Access Management for Data Teams
Easily manage access to your data for analytics and modeling
Safely enable your data teams to access your data at scale. Eliminate the insecure use of shared service account credentials when accessing databases. Log every action to improve auditability.
Simplify and broaden data access for all users
- Eliminate complicated access workflows to S3, RDS and more for technology users
- Enable SSO to Redshift, Snowflake and other data repositories using AD
- Manage access across all data on an individualized basis
Eliminate shared credentials from access workflows
- Centralize authentication on your Identity Provider when connecting to any data repository
- Secure passwords in your secrets manager and enable automatic rotation
- Minimize your attack surface by removing standing privileges
Enrich data activity trails with user identity
- Enrich all data activity with information from your identity provider, including SSO user, group, and user attributes
- Leverage the tools of your choice for consuming and analyzing your logs
- Speed up forensics, audits and troubleshooting
Admin Setup Workflow
Gather all your permissions:
- Administrative access to your Cyral Control Plane
- IdP permissions to add a new application integration
- Access to your secrets manager
Set up the database for secure access
- Track it as a data repository in your Cyral Control Plane
- Provide Cyral with location of local account credentials for the repository
Enable users to authenticate with their IdP credentials
- Map users in IdP to the local accounts on your database
- Set a time-based expiration on the mapping(s) or allow unlimited access
Require all repository access go through the Cyral sidecar
- Rotate passwords from your local database accounts
- Distribute your Cyral Control Plane link for users to retrieve their access tokens
Users authenticate with their corporate credentials. Cyral generates activity logs with detailed context and identity information.
Data Activity Monitoring
Database Activity Monitoring (DAM) refers to any solution that is used to actively monitor and analyze database activity. This technology is multipurpose, typically being used by organizations both to fulfill specific compliance criteria, as well as protect their most sensitive data from external hackers and malicious insiders.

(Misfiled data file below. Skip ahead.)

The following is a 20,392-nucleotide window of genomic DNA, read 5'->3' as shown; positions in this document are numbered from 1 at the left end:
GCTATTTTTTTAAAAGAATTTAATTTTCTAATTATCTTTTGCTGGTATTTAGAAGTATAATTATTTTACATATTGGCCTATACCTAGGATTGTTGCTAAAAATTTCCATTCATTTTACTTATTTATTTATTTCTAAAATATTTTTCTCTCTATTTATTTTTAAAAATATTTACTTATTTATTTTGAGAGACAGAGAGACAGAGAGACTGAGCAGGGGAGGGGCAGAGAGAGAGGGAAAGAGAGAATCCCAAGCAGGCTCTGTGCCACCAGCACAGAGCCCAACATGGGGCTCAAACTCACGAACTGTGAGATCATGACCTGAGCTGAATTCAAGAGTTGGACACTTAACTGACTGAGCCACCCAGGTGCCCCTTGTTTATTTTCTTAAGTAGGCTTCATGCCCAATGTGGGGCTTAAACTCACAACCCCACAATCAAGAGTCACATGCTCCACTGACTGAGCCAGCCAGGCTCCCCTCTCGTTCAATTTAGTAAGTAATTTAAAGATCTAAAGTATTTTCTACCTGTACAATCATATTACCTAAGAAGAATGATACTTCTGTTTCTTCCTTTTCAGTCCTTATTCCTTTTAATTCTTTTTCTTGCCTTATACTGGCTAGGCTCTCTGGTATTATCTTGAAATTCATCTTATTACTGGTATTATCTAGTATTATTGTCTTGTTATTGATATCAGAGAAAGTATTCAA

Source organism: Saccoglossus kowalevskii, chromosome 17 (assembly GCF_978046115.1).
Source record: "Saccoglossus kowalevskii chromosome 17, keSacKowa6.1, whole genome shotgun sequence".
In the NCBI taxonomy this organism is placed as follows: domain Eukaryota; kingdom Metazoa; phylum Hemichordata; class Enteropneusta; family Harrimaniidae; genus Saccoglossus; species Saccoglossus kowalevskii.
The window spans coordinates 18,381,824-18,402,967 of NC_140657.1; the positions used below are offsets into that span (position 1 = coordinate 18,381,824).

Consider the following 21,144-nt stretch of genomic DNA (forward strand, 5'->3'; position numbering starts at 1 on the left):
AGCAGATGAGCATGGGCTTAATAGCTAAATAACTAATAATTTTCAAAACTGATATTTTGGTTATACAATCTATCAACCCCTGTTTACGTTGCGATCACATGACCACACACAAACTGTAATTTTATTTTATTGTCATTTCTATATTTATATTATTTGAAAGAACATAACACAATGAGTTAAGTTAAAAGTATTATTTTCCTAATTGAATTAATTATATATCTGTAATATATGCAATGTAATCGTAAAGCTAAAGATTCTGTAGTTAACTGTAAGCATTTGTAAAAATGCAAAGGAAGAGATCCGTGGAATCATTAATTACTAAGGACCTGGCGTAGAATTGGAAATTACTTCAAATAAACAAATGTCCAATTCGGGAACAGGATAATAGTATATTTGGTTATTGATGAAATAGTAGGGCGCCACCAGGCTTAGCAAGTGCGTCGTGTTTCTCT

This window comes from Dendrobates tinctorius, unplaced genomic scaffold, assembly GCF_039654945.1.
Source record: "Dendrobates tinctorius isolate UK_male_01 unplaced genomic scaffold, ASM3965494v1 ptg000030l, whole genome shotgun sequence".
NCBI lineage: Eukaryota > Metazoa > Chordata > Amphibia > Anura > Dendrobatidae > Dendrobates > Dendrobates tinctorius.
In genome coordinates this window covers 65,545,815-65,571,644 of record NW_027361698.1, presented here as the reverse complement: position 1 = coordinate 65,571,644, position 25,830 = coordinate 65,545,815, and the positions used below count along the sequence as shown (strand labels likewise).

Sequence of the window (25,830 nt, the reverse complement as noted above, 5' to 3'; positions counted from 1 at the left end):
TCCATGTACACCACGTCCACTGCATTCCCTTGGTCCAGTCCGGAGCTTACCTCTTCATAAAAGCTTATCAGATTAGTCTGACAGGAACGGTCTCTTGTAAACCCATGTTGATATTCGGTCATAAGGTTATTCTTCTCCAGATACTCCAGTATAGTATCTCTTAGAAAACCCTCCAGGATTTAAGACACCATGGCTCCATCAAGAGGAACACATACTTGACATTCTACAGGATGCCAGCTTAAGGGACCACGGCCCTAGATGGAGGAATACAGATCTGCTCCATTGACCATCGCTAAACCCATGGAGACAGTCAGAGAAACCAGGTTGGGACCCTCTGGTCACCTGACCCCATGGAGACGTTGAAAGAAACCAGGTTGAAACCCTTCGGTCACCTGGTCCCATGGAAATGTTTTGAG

The Data Cloud is an ecosystem of cloud-based services to store, process and analyze operational, business intelligence, and other data from systems of records spanning databases, data warehouses, and data pipelines. Examples of such services include Snowflake, BigQuery, Atlas, RedShift, Looker, Tableau, FiveTran, Kafka, S3, and others.
Data Privacy vs. Security
Data security and data privacy may seem similar, but the two represent distinct practices that work in concert together to protect the data we care about. The key to data privacy lies in the proper use and protection of controls that govern what data is shared with whom. Data security meanwhile is the fundamental protection of that data and all associated metadata from external entities. For example, if you choose to share photos with your best friend on a new app, but by doing so, you allow the company to resell those photos, that would be a breach of privacy. If on the other hand, you choose to share photos with your best friend, and the app suffers an incident whereby someone is allowed to access all of your details, that would be a breach of data security.
On-call access management or incident access management is the set of procedures and policies that provide necessary access to those employees who are on-call and/or responding to an incident. For companies operating according to the Principle of Least Privilege (PoLP), managing access for on-call teams presents a challenge: the on-call rotation needs fast, privileged access so they can handle incidents, but PoLP demands that each employee only has minimal rights, by default. Today’s API-driven environment offers ways to overcome this challenge: companies can use Security as Code and Policy as Code to grant access in an emergency situation without having to worry about latent excess permission for all employees.
A Single Sign On (SSO) system uses a separate identity provider (IdP) to validate a user’s identity. Given this external identity (provided usually via SAML or ODIC), the application can make authorization decisions without needing to store a user’s credentials or verify the user’s identity.
An identity provider (IdP) authenticates a user and provides identity and access tokens for accessing other services. It uses SAML and OIDC protocols to interact with clients and is backed by a directory service storing user information.